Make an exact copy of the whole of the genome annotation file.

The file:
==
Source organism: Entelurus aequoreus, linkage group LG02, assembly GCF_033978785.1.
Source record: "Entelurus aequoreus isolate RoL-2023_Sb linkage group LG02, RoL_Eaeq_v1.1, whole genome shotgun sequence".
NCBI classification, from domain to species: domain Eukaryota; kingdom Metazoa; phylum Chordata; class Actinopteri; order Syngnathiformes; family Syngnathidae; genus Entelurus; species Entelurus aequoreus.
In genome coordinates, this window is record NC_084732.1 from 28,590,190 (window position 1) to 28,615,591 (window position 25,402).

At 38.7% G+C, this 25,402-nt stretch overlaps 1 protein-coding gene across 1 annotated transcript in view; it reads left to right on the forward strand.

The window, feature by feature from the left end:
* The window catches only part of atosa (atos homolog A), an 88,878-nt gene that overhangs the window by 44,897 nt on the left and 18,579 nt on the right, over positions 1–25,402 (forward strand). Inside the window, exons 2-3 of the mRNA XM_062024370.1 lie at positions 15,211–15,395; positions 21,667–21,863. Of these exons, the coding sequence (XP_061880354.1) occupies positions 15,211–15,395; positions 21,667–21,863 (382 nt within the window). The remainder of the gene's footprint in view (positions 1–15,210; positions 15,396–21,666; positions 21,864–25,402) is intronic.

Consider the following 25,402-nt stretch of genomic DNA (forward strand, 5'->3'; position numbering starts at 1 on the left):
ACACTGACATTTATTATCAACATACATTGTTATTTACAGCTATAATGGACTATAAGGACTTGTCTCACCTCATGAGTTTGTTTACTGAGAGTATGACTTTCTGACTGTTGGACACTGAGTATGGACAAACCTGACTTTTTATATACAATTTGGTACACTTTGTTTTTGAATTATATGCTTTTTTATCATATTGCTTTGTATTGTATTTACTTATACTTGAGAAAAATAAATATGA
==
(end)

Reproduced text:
Source organism: Entelurus aequoreus, linkage group LG02, assembly GCF_033978785.1.
Source record: "Entelurus aequoreus isolate RoL-2023_Sb linkage group LG02, RoL_Eaeq_v1.1, whole genome shotgun sequence".
NCBI classification, from domain to species: domain Eukaryota; kingdom Metazoa; phylum Chordata; class Actinopteri; order Syngnathiformes; family Syngnathidae; genus Entelurus; species Entelurus aequoreus.
In genome coordinates, this window is record NC_084732.1 from 28,590,190 (window position 1) to 28,615,591 (window position 25,402).

At 38.7% G+C, this 25,402-nt stretch overlaps 1 protein-coding gene across 1 annotated transcript in view; it reads left to right on the forward strand.

The window, feature by feature from the left end:
* The window catches only part of atosa (atos homolog A), an 88,878-nt gene that overhangs the window by 44,897 nt on the left and 18,579 nt on the right, over positions 1–25,402 (forward strand). Inside the window, exons 2-3 of the mRNA XM_062024370.1 lie at positions 15,211–15,395; positions 21,667–21,863. Of these exons, the coding sequence (XP_061880354.1) occupies positions 15,211–15,395; positions 21,667–21,863 (382 nt within the window). The remainder of the gene's footprint in view (positions 1–15,210; positions 15,396–21,666; positions 21,864–25,402) is intronic.

Consider the following 25,402-nt stretch of genomic DNA (forward strand, 5'->3'; position numbering starts at 1 on the left):
ACACTGACATTTATTATCAACATACATTGTTATTTACAGCTATAATGGACTATAAGGACTTGTCTCACCTCATGAGTTTGTTTACTGAGAGTATGACTTTCTGACTGTTGGACACTGAGTATGGACAAACCTGACTTTTTATATACAATTTGGTACACTTTGTTTTTGAATTATATGCTTTTTTATCATATTGCTTTGTATTGTATTTACTTATACTTGAGAAAAATAAATATGA